The PRC Booklists provide suggestions for books that can be read as part of the Premier's Reading Challenge. Students will need to access books to read for the challenge from other places, as books are not able to be downloaded or read from the PRC site. 

At this time, we recognise that there may be additional complications in accessing books to read. Please find below some suggestions for finding reading material at home. 

School libraries 

Your teacher librarian or PRC coordinator will be able to help you locate books in your library collection that are on the PRC booklists. 

Some schools are organising "click and collect" or remote borrowing options for students who would like to borrow hard copies of books from the library, but are not attending school. These arrangements vary from school to school, so check with your PRC coordinator, teacher, or teacher librarian about what your school is offering. 

Your school library may have a subscription to ebooks and audiobooks that you can borrow and access online. Check with your Teacher Librarian to see what digital books you are able to borrow from home. 

Public libraries are excellent sources of reading material! If you are not already a member of your local library, check out their website to see how you can join. Local libraries will have access to a lot of print copies of books on the PRC booklists, as well as ebooks and audiobooks available through their online platforms. 

Other online sources for PRC books are changing rapidly, so it's not possible to list every site here! Please check whether books from online sites are the full version of the text, and not a shortened/ abridged one before you read it for the PRC, and check with your parent/ carer/ teacher before you download anything.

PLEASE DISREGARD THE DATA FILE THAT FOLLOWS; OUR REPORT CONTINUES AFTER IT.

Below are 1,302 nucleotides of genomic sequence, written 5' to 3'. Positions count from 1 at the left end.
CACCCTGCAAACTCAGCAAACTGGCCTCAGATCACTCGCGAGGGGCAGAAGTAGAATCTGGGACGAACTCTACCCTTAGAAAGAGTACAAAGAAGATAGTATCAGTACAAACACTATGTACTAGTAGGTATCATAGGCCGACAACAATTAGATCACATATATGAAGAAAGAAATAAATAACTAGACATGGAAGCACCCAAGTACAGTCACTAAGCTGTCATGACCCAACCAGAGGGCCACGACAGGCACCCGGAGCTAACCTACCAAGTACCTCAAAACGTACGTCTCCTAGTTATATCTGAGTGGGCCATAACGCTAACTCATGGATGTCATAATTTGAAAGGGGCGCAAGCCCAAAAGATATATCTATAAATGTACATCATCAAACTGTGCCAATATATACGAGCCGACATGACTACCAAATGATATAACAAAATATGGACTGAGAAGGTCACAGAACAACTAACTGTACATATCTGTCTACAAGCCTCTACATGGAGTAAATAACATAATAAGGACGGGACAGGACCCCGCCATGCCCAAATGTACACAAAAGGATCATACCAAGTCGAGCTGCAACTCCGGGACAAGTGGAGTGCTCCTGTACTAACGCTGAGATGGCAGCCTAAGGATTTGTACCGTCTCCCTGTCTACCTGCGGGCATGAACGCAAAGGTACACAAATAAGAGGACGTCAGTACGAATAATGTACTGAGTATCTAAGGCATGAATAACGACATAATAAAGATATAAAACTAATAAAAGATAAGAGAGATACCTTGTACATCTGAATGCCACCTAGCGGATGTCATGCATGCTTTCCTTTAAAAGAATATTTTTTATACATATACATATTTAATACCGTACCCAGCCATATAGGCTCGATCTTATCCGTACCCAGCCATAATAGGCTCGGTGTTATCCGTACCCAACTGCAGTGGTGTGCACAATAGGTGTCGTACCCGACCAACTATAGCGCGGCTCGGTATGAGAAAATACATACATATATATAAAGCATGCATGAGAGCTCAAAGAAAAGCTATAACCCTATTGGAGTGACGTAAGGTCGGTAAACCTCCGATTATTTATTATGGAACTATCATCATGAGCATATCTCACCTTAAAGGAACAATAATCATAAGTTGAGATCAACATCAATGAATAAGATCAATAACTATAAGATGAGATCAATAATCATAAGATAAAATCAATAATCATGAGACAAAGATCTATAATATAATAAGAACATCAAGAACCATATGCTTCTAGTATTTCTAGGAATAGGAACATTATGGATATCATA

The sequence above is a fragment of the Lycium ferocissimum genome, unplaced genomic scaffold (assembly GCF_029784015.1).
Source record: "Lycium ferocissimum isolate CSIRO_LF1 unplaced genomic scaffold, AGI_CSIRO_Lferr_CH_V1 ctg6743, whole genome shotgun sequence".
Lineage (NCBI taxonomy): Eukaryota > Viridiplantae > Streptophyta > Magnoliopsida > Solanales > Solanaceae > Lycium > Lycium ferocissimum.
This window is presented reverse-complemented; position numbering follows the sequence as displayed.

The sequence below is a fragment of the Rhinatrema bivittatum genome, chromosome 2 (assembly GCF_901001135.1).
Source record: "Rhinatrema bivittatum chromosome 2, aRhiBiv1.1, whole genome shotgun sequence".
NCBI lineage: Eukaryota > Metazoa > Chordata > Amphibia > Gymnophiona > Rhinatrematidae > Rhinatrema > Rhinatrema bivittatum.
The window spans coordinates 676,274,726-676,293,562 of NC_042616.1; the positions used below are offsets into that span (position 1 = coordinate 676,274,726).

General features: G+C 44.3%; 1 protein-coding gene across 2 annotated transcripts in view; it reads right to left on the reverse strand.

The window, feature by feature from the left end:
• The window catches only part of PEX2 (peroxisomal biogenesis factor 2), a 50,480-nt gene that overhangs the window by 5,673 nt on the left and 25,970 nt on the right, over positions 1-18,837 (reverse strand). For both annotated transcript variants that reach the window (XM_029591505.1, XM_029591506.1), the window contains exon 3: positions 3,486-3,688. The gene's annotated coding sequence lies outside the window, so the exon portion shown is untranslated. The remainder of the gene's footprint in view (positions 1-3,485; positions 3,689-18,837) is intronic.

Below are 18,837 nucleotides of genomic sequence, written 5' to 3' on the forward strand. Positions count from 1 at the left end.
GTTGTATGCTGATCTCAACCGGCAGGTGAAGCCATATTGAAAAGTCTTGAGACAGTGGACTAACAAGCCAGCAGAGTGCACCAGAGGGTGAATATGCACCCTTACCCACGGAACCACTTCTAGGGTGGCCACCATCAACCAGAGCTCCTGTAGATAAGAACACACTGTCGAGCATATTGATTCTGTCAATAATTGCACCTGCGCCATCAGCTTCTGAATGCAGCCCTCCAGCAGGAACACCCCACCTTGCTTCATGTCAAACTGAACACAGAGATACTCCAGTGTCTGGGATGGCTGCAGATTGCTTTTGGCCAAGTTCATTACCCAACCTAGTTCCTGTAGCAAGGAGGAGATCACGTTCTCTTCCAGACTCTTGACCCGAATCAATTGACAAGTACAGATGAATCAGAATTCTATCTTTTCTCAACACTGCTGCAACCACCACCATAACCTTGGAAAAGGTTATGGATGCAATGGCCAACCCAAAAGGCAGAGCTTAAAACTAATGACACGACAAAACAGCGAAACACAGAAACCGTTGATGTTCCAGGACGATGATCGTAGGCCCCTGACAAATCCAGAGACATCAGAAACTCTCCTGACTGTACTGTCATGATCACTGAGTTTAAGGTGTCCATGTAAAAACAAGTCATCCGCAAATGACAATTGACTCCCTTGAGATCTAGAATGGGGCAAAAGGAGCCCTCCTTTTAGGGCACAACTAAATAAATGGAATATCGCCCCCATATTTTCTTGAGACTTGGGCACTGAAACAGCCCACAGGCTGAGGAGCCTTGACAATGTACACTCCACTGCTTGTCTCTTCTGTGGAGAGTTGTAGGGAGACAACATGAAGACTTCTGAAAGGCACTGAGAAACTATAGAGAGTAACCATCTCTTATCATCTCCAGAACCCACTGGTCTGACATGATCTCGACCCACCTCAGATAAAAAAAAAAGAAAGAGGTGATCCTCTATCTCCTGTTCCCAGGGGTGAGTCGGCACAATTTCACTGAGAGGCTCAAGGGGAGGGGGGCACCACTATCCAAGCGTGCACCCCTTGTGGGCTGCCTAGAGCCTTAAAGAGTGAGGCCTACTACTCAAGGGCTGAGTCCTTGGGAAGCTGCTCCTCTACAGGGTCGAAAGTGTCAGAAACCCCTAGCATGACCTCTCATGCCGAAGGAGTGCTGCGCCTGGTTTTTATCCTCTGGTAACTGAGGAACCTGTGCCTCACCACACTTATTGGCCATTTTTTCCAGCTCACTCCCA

Important note: not all books featured on sites or sources suggested below are recommended on the PRC booklist. Please consult with an adult before you visit online sites, or download anything.

Any books accessed online via an audio or video source should also be read via text if possible, for example turning on subtitles on YouTube videos.

Some online sites you can books from home include

  • Sydney Opera House has developed the Footlights and Booklists series, which provides videos of a range of picture books read by authors and celebrities in the beautiful Opera House setting.
  • Publishers have made available a range of read-aloud stories on their social media platforms. Many of these are hosted on YouTube, for example the Penguin Read Aloud Stories playlist. Please check individual publisher websites for information about books and read-alouds that they they may have made available online. 
  • Storyline Online features a wide range of picture books read by popular celebrities, and can be viewed with subtitles turned on so students can read along with the narrator. 
  • Project Gutenberg - provides access to books that are not covered by copyright, so are able to be shared freely online.  There is a listing of children's literature with links to copies of these books for download: Project Gutenberg Children's Literature Bookshelf. These are mostly classics, such as Alice's Adventures in Wonderland, Peter Pan, Little Women, The Velveteen Rabbit, and The Jungle Book. 
  • ebooks through major digital platforms are often available for free or at a reduced cost, so check out any ebook platforms you have access to through your digital devices (for example, Google Books, Apple iBooks). 
  • Author and illustrator sites - many Australian and international authors and illustrators are running storytimes and shared reading sessions online during the Covid-19 crisis. It's not possible to list them all, as the sessions available are growing and changing daily. Please check the availability of these storytimes on the author's websites and social media pages.

Please contact your teacher or PRC coordinator if you need additional help in finding books to read.